I gave a book talk on Buddy System at Barnes and Noble at the Baltimore Inner Harbor over the weekend.  The question again came up about opposite sex friendships.

Yes, men and women can be friends but I have learned great variation exists in the ability to maintain friends based on culture and age.  Western and first-world cultures historically permit more contact between men and women in the workplace and socially.  Age plays a huge part, too.  Younger people are more apt to be single or, if partnered, to be more recently partnered than older people.  They thus are transitioning from one relationship situation to the next and are eager to maintain friends they had of the opposite sex before they married or partnered.  Older people have been out of the singles scene longer and were also raised during a time when sex roles were more restricted.

Sexual attraction does exist between some men and women in their opposite sex friendships. That is part of the excitement of their friendships.  Other men feel more comfortable being friends with women to whom they have no sexual attraction - it feels safer and is less of a hassle.  Friendships come in all shapes and sizes and can wax and wane as interests change.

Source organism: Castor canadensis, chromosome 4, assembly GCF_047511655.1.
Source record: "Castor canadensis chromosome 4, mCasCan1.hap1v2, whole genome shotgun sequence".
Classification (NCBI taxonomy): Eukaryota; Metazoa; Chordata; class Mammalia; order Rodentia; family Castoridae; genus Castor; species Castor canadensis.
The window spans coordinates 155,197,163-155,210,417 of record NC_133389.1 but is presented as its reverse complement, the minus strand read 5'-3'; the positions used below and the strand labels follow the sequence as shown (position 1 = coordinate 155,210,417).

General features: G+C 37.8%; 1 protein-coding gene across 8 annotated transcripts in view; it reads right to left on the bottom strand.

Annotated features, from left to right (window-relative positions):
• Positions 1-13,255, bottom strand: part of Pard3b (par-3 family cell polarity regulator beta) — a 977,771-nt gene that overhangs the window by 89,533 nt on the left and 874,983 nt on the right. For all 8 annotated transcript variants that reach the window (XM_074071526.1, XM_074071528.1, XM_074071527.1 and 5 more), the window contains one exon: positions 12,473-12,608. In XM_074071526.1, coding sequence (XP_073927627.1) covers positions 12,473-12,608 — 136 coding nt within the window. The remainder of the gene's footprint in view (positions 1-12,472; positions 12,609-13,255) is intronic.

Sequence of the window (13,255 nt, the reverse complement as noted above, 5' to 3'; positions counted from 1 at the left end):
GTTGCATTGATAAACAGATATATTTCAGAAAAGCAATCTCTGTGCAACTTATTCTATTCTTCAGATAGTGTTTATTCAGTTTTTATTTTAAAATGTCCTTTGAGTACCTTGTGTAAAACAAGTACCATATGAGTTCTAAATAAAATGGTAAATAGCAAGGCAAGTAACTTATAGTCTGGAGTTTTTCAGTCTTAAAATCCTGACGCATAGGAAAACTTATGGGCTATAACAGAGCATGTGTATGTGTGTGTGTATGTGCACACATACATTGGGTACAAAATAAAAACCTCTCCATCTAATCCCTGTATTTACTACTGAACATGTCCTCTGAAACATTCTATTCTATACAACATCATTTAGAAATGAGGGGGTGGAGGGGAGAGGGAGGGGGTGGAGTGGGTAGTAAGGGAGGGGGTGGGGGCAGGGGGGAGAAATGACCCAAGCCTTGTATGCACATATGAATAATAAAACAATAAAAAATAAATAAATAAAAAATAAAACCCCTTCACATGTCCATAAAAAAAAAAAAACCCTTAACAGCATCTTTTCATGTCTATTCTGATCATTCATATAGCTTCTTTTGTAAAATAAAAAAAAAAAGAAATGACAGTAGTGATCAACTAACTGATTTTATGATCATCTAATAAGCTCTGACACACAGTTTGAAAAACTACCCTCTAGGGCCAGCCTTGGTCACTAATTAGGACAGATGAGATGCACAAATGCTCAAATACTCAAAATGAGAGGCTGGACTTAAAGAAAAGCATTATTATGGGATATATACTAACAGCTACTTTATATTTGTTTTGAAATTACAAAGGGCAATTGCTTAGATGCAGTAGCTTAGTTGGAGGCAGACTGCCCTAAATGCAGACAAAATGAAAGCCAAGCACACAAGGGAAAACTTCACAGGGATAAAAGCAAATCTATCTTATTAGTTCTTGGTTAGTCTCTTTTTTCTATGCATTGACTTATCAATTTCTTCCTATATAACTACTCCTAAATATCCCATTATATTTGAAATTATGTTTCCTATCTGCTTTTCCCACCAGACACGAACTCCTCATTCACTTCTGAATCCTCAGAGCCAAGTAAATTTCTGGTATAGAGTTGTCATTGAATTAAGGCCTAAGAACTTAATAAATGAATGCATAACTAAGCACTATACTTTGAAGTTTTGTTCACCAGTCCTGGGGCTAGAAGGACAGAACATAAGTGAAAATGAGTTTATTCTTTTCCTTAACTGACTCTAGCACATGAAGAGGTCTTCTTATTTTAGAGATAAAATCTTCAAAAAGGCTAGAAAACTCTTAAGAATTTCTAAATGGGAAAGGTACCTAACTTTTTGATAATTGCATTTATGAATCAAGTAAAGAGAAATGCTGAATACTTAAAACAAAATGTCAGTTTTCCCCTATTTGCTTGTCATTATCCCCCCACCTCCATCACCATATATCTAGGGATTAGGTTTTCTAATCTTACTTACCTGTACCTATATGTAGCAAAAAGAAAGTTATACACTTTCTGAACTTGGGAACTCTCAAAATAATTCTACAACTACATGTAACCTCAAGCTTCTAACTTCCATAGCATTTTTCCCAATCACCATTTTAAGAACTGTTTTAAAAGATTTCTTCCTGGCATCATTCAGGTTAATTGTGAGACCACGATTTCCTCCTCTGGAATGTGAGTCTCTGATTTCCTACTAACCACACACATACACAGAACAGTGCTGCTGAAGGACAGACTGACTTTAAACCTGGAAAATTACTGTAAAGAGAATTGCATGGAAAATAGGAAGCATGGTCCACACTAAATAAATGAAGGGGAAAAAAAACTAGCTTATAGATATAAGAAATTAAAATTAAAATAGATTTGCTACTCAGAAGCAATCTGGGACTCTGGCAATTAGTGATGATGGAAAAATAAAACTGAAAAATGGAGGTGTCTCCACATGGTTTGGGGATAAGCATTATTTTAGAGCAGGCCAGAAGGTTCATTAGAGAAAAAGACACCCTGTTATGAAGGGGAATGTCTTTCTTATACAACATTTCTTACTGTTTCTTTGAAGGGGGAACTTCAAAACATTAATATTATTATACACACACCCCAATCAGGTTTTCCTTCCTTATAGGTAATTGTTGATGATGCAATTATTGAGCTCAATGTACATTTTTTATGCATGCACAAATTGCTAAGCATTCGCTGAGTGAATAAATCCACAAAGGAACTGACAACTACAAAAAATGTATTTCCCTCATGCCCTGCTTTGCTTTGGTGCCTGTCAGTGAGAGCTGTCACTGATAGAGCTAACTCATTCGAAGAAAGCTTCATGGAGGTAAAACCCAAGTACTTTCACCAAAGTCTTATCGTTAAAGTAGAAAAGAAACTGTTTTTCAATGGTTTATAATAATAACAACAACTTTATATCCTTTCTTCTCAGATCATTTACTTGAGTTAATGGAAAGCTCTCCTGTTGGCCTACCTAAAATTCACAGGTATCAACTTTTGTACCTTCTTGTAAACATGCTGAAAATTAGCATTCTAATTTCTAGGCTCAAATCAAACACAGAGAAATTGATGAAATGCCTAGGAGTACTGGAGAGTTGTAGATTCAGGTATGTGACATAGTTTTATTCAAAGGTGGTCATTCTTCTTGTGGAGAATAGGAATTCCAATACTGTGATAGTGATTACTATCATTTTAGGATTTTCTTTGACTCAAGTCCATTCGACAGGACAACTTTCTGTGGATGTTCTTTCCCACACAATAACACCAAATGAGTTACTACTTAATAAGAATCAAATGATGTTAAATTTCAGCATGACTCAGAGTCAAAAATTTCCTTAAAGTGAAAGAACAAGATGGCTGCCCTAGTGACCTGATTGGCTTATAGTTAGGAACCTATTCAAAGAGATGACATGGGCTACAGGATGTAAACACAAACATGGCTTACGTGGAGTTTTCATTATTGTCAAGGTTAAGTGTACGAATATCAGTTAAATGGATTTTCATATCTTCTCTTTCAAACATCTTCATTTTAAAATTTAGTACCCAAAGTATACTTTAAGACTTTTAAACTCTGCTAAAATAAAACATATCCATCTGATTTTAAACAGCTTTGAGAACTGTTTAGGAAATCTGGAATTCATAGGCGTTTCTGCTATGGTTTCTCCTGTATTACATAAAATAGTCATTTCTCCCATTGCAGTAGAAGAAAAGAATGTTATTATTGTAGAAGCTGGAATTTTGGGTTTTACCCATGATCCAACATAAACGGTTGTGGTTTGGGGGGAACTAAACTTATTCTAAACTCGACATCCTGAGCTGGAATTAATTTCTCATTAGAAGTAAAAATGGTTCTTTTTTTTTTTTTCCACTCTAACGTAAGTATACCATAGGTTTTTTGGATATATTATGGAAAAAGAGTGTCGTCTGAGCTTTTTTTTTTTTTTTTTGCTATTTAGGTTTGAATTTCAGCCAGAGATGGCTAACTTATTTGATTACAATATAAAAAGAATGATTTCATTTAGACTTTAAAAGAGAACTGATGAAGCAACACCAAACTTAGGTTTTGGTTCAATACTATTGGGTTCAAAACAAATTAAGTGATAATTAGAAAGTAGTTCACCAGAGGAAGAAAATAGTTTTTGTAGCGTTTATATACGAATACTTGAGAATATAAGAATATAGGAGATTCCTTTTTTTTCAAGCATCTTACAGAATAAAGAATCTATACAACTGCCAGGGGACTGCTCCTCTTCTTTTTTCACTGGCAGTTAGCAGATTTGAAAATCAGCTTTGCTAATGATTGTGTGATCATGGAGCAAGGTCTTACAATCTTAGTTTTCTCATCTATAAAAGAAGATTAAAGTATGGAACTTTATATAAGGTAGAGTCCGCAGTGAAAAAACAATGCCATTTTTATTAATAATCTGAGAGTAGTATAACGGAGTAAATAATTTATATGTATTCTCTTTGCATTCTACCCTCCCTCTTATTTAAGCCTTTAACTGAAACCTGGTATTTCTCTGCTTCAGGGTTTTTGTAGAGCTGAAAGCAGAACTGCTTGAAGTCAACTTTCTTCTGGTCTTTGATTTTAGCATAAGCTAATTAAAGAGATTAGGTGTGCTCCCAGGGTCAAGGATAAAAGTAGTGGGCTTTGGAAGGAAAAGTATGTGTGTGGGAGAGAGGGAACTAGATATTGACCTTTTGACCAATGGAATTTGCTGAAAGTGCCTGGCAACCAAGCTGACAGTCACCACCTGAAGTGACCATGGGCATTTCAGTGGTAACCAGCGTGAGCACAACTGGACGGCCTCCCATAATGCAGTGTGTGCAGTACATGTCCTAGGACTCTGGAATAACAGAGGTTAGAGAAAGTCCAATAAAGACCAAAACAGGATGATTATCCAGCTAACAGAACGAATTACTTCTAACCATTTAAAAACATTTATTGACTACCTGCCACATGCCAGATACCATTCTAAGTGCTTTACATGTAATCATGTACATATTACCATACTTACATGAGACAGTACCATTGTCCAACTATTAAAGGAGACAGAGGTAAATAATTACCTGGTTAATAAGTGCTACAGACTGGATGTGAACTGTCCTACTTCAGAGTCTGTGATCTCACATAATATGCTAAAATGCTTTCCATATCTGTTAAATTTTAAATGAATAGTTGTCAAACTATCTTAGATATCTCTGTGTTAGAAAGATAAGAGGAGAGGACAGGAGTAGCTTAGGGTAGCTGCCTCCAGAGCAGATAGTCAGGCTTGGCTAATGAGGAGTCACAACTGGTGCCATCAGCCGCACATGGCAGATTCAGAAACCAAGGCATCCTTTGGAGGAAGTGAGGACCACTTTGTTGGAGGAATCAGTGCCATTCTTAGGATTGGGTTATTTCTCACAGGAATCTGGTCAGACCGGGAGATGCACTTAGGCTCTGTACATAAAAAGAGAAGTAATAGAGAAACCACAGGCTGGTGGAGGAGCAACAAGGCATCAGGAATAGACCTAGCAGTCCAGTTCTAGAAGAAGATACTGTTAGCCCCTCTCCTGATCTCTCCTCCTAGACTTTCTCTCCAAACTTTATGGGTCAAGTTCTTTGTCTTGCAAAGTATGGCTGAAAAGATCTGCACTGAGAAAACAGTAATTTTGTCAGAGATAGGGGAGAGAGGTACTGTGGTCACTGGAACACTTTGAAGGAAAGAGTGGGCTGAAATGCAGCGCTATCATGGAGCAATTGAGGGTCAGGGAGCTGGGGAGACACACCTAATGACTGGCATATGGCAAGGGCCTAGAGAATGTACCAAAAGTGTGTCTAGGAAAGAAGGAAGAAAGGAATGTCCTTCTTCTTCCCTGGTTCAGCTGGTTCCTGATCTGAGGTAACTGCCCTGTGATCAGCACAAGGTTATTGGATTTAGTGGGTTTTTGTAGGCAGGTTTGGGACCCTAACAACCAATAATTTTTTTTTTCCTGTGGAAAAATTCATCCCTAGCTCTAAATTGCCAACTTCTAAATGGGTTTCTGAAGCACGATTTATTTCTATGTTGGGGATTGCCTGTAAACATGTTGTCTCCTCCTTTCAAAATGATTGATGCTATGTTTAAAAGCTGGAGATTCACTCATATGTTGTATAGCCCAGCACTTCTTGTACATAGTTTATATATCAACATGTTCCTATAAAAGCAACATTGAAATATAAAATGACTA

Bottom line - grow as many friendships as you can - people with friends live longer, healthier lives. 

Most Recent Posts from Buddy System

Losing Friends and Family Over the Election?

How to navigate relationships when you are not of the same political party

5 Key Issues in Difficult Adult Sibling Relationships

This is what therapists should focus on when working with sibling issues.

Adult Sibling Relationships: What People Ask About Them

A book talk brings out people wanting to know how to fix things with siblings